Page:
That said, one-in-three Canadians (33%) say they would be more inclined to watch if the games were happening in a different time zone. This includes two-thirds of the “very interested” – who are already going out of their way to watch matches – and a full majority of those who are merely “interested” – who largely aren’t.
Another concern that might potentially be turning off some would-be Canadian fans: corruption. Nearly half of all Canadians (49%) say they worry that FIFA corruption influences the outcomes of individual games at the tournament, and a full majority of those who express moderate interest in the tournament agree with a statement to this effect:
Part 3 – Looking ahead
Increased attention on 2026
Having learned that Canada, alongside Mexico and the United States, will play host to World Cup matches in 2026, 46 per cent of Canadians say they will be interested in that tournament. This is especially notable, as the participation of Canada’s men’s national team has yet to be confirmed. Canada would need to qualify or be given a host-nation spot in the tournament. The team has only qualified once in history, in 1986, where it lost all three games and did not score.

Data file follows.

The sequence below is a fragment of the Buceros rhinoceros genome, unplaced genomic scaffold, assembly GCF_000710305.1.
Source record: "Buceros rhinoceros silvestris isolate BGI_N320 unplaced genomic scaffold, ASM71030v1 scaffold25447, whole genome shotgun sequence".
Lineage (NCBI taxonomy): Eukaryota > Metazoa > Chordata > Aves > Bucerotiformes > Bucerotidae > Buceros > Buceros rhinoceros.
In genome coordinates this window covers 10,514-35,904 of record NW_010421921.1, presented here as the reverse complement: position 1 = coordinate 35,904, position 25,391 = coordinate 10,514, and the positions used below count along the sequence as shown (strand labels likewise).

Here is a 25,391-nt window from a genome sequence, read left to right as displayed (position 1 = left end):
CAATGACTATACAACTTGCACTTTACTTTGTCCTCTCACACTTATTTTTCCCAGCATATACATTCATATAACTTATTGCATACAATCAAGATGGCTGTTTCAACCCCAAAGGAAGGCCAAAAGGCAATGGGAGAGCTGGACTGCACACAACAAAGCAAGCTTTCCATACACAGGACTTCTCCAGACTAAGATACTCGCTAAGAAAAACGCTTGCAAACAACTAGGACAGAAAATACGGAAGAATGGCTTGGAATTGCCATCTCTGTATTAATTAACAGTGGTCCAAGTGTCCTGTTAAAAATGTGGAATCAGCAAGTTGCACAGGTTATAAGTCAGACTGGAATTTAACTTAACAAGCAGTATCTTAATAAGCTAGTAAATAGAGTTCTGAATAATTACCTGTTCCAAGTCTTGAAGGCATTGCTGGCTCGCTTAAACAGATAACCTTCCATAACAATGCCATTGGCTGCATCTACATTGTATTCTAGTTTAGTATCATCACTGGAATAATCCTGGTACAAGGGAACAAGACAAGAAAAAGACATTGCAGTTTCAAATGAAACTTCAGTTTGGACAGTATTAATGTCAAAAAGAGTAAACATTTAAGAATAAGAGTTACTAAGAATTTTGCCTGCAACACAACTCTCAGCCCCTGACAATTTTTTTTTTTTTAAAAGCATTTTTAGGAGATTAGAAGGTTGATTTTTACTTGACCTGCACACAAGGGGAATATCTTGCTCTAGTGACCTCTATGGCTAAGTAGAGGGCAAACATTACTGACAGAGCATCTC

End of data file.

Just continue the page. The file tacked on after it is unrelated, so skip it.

Canada’s inclusion would go a long way toward building more enthusiasm:
The host cities for 2026 have yet to be finalized, but Edmonton, Montreal and Toronto will be considered to split the 10 games hosted in this country. Levels of interest vary across the country, with Ontarians most excited:
British Columbians agree with decision not to host
Notable in its absence from the list of potential host cities for Canada in 2026 is Vancouver. The city, which hosted the 2010 Olympics and 2015 FIFA Women’s World Cup, was thought by many to be an obvious choice to play a key role in Canada’s bid.
The provincial government however, decided not to pursue participation, after being unable to come to terms with the United Bid Committee over clarification of the costs B.C. taxpayers would incur.
The City of Vancouver released a statement shortly after the news broke saying that it was “extremely disappointed” with the decision. B.C. residents however, are largely on the side of the government. Although some consider this a once in a lifetime opportunity that would have brought millions of dollars worth of tourism to the city, British Columbians rejected accepting an unclear package of financial and security-related responsibilities.
Notably, Minneapolis and Chicago also pulled their bids over similar concerns. (For full wording of the question, click here.)
The Angus Reid Institute (ARI) was founded in October 2014 by pollster and sociologist, Dr. Angus Reid. ARI is a national, not-for-profit, non-partisan public opinion research foundation established to advance education by commissioning, conducting and disseminating to the public accessible and impartial statistical data, research and policy analysis on economics, political science, philanthropy, public administration, domestic and international affairs and other socio-economic issues of importance to Canada and its world.
For detailed results by age, gender, region, education, and other demographics, click here.
Click here for the full report including tables and methodology
Click here for the questionnaire used in this survey